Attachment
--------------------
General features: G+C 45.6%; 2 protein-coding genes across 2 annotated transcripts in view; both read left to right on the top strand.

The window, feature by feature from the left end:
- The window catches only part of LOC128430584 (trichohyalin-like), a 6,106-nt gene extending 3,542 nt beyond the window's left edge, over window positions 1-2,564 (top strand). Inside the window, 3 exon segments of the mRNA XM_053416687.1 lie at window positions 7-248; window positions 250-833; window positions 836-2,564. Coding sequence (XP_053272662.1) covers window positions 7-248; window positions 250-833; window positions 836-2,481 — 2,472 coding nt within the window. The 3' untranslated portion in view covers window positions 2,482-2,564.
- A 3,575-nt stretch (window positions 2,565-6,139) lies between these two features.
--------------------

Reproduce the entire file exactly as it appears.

General features: G+C 45.6%; 2 protein-coding genes across 2 annotated transcripts in view; both read left to right on the top strand.

The window, feature by feature from the left end:
- The window catches only part of LOC128430584 (trichohyalin-like), a 6,106-nt gene extending 3,542 nt beyond the window's left edge, over window positions 1-2,564 (top strand). Inside the window, 3 exon segments of the mRNA XM_053416687.1 lie at window positions 7-248; window positions 250-833; window positions 836-2,564. Coding sequence (XP_053272662.1) covers window positions 7-248; window positions 250-833; window positions 836-2,481 — 2,472 coding nt within the window. The 3' untranslated portion in view covers window positions 2,482-2,564.
- A 3,575-nt stretch (window positions 2,565-6,139) lies between these two features.